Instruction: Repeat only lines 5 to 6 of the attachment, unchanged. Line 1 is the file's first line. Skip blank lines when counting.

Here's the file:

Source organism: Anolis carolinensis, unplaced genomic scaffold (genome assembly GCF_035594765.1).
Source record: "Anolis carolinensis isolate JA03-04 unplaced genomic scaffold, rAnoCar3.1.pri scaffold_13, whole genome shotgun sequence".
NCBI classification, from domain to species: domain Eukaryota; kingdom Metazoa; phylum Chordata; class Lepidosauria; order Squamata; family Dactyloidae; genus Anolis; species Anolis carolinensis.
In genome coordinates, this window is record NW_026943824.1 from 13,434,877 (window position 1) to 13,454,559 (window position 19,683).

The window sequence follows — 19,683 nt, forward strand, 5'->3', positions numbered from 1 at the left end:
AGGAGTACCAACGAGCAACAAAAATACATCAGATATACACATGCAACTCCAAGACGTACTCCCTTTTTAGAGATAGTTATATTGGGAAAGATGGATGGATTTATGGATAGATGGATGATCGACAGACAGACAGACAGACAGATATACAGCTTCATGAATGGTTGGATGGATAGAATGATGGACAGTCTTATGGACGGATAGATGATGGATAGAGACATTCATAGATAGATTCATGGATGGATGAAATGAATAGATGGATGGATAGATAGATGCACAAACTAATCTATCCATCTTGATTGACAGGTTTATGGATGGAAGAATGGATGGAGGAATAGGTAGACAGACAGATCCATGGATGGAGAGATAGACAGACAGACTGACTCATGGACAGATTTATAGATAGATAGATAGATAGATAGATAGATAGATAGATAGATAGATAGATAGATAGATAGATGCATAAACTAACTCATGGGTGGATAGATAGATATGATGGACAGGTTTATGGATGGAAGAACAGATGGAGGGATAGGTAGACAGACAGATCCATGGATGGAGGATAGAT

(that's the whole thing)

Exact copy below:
The window sequence follows — 19,683 nt, forward strand, 5'->3', positions numbered from 1 at the left end:
AGGAGTACCAACGAGCAACAAAAATACATCAGATATACACATGCAACTCCAAGACGTACTCCCTTTTTAGAGATAGTTATATTGGGAAAGATGGATGGATTTATGGATAGATGGATGATCGACAGACAGACAGACAGACAGATATACAGCTTCATGAATGGTTGGATGGATAGAATGATGGACAGTCTTATGGACGGATAGATGATGGATAGAGACATTCATAGATAGATTCATGGATGGATGAAATGAATAGATGGATGGATAGATAGATGCACAAACTAATCTATCCATCTTGATTGACAGGTTTATGGATGGAAGAATGGATGGAGGAATAGGTAGACAGACAGATCCATGGATGGAGAGATAGACAGACAGACTGACTCATGGACAGATTTATAGATAGATAGATAGATAGATAGATAGATAGATAGATAGATAGATAGATAGATAGATAGATGCATAAACTAACTCATGGGTGGATAGATAGATATGATGGACAGGTTTATGGATGGAAGAACAGATGGAGGGATAGGTAGACAGACAGATCCATGGATGGAGGATAGAT